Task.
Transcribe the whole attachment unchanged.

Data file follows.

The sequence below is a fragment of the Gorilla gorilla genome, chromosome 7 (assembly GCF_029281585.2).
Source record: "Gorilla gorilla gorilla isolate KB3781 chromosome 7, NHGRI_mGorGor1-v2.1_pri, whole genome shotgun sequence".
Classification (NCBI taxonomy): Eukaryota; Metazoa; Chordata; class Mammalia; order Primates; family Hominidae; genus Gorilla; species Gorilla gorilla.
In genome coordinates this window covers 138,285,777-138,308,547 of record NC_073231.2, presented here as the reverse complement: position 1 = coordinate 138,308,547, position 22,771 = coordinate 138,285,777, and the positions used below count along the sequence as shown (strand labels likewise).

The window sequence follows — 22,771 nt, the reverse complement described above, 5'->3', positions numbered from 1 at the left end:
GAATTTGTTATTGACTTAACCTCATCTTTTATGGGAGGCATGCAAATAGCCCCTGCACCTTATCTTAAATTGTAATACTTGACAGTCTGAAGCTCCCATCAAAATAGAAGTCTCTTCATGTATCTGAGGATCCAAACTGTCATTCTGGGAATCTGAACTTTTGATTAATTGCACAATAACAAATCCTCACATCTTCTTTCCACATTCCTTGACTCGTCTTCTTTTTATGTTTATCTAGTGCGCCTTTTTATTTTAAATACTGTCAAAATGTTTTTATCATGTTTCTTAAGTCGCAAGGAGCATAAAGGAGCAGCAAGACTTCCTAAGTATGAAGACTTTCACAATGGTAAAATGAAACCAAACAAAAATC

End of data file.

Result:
The sequence below is a fragment of the Gorilla gorilla genome, chromosome 7 (assembly GCF_029281585.2).
Source record: "Gorilla gorilla gorilla isolate KB3781 chromosome 7, NHGRI_mGorGor1-v2.1_pri, whole genome shotgun sequence".
Classification (NCBI taxonomy): Eukaryota; Metazoa; Chordata; class Mammalia; order Primates; family Hominidae; genus Gorilla; species Gorilla gorilla.
In genome coordinates this window covers 138,285,777-138,308,547 of record NC_073231.2, presented here as the reverse complement: position 1 = coordinate 138,308,547, position 22,771 = coordinate 138,285,777, and the positions used below count along the sequence as shown (strand labels likewise).

The window sequence follows — 22,771 nt, the reverse complement described above, 5'->3', positions numbered from 1 at the left end:
GAATTTGTTATTGACTTAACCTCATCTTTTATGGGAGGCATGCAAATAGCCCCTGCACCTTATCTTAAATTGTAATACTTGACAGTCTGAAGCTCCCATCAAAATAGAAGTCTCTTCATGTATCTGAGGATCCAAACTGTCATTCTGGGAATCTGAACTTTTGATTAATTGCACAATAACAAATCCTCACATCTTCTTTCCACATTCCTTGACTCGTCTTCTTTTTATGTTTATCTAGTGCGCCTTTTTATTTTAAATACTGTCAAAATGTTTTTATCATGTTTCTTAAGTCGCAAGGAGCATAAAGGAGCAGCAAGACTTCCTAAGTATGAAGACTTTCACAATGGTAAAATGAAACCAAACAAAAATC